I was wrong.
ADF has a prison ministry and I really believed that there wasn’t much value in investing time and effort in providing services to people behind bars. They didn’t really attend services, although they held their own. They really didn’t do some of the work like the training programs, although some had. They really didn’t contribute much, although some had contributed to causes during crises. They were barely seen, yet they were those liminal beings that one could see out of the corner of one’s eye, every now and then.
I had occasion to review several prisoners’ materials and I was struck by how well done it was. I had to send items back, via the postal service, and it was slow and it worked. Once a few of these prisoners wrote to me and I to them, I thought “Hmmm…they aren’t that much different than regular folks”. But they were prisoners.
Our Arch Druid, Kirk Thomas, has been working with a prison group in Washington State called the Frog Stone Circle Prison Worship Group. He visits with them for High Days and has been their mentor and spiritual advisor, for lack of better terms. He has always spoken highly of the men there and I figured that this was a special project much like we all have special projects.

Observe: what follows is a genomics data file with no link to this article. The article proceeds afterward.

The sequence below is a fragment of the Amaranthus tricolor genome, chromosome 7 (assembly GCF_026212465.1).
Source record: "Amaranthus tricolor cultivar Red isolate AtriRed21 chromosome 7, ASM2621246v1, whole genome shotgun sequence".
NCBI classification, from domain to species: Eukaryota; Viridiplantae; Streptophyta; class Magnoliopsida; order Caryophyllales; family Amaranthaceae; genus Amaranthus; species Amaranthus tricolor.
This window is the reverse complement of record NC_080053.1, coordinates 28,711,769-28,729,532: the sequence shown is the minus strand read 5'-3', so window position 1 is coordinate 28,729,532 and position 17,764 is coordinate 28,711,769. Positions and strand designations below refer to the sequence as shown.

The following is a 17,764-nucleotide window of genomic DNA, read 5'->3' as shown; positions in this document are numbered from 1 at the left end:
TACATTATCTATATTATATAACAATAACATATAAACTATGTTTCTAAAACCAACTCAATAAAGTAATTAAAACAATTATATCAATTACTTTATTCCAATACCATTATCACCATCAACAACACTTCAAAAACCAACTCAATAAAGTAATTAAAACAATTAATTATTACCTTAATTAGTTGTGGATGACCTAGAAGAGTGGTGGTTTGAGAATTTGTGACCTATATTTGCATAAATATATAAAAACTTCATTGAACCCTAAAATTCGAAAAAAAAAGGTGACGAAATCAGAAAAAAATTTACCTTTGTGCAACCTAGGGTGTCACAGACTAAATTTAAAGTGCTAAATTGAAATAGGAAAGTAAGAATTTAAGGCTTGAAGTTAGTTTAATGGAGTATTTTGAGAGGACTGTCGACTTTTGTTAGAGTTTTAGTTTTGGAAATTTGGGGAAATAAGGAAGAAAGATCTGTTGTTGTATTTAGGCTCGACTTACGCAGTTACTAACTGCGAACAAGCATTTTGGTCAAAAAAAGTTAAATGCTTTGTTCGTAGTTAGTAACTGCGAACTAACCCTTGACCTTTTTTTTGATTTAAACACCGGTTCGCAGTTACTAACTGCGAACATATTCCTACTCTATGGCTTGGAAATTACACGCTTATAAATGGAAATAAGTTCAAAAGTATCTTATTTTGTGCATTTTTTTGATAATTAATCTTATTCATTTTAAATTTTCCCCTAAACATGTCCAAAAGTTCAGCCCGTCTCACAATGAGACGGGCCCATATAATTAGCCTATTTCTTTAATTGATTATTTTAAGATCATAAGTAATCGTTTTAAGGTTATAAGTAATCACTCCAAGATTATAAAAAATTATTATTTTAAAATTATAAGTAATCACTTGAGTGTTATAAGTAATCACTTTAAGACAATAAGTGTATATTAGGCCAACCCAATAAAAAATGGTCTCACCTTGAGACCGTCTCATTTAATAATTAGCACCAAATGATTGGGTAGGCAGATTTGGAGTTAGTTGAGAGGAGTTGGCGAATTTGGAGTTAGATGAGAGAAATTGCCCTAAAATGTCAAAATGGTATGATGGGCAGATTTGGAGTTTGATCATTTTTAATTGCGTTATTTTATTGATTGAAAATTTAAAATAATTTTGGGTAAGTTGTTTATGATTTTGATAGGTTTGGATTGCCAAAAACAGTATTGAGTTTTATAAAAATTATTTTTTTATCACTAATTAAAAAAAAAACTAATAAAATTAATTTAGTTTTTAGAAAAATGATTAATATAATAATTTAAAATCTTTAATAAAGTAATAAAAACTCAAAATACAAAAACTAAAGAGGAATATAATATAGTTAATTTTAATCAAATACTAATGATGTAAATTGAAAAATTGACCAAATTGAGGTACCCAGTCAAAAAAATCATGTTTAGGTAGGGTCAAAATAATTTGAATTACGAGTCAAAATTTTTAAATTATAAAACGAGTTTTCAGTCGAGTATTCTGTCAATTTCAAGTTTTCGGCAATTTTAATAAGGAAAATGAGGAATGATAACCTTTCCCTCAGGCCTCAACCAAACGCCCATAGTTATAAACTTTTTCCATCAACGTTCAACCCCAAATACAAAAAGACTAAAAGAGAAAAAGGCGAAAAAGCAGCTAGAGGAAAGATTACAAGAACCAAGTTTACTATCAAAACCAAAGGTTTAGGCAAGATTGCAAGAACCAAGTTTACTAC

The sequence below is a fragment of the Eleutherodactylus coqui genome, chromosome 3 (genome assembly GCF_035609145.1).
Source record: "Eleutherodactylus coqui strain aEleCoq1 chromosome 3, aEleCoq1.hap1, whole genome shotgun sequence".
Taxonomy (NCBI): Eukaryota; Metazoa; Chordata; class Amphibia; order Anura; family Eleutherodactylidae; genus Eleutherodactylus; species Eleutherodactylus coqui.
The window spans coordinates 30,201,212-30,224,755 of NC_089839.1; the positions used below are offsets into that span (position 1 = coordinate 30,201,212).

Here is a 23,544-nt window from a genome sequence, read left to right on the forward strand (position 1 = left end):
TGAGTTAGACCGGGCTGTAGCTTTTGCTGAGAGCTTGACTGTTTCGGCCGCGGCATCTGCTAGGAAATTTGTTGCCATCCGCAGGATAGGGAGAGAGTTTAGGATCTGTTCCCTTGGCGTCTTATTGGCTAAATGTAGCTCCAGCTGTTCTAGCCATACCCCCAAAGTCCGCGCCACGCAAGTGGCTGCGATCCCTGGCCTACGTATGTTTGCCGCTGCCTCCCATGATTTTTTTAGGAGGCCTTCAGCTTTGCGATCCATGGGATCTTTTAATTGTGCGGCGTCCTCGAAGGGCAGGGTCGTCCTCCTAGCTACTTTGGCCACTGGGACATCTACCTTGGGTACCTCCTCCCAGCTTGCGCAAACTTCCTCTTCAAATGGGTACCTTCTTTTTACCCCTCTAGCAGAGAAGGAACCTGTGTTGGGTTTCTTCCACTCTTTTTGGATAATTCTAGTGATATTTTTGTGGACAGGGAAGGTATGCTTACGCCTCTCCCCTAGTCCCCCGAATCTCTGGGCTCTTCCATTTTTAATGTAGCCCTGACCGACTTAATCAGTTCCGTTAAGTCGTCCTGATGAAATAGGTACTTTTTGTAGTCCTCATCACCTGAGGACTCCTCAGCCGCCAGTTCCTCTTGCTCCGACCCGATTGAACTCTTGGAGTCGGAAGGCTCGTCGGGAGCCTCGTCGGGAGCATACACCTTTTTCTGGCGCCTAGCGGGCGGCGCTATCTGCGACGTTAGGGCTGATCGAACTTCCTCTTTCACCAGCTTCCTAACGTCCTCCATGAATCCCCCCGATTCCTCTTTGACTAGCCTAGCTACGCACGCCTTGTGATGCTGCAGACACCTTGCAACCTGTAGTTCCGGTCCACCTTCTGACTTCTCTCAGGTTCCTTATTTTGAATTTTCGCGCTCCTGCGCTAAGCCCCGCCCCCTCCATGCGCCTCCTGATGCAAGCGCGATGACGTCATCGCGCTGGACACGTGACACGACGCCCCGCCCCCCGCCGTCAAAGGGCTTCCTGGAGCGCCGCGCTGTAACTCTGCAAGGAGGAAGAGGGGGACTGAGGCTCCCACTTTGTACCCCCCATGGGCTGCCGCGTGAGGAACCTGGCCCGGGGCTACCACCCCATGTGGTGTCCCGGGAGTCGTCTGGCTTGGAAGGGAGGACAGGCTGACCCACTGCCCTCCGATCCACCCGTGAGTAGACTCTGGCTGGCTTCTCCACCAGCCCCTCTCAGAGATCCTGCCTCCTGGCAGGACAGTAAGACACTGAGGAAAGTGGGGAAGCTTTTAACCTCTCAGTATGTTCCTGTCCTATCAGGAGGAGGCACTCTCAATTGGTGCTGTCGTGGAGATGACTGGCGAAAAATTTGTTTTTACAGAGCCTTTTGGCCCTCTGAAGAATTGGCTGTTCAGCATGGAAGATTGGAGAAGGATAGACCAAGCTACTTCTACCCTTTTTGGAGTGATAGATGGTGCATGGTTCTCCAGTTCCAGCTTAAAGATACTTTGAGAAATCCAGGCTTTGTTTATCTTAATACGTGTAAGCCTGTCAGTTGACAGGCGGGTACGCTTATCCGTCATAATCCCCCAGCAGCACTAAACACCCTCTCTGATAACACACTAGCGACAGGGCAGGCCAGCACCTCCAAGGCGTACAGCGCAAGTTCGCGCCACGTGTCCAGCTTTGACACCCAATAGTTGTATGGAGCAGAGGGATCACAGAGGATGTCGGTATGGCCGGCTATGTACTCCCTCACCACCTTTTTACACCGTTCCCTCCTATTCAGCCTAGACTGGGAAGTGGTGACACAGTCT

ADF has a program called the Traveling Clergy Program and it is used to send ADF Priests to Groves, Protogroves, Worship Groups, and even solitaries upon request. Several months ago, one of the prisoners wrote and asked if I would consider visiting. I mulled over the thought: while I was critical of our outreach work in prisons, I had actually never been inside a prison before. Having nothing to fear and really having no frame of reference, I said “Yes”.
Fast forward until this month, and I was standing in security at the airport last Friday night, flying out to the prison to visit with the prisoners at an all-day prison get-together the next day. I wondered to myself what I was getting myself into.
I was met at the airport by Kirk and one other ADF Priest, Rev. Missy Burchfield, and we were resolved to be at the prison at 7:30 the next morning. By the Gods, this was real. We arrived at the prison, emptied our valuables into a locker, and went through a metal scanner and all of our items were searched. We were advised beforehand what we could take in and what had to stay behind. We could wear only certain colours, bring in only certain items, and we were told to be mindful of our environment. We were given badges and the journey inwards began.
Crossing from one set of doors to another, I was struck by the barbed wire and rolls and rolls of concertina wire at fence tops. Doors were metal, strong, and they did “clang” behind us as we went through. One more door, and I was all the way in.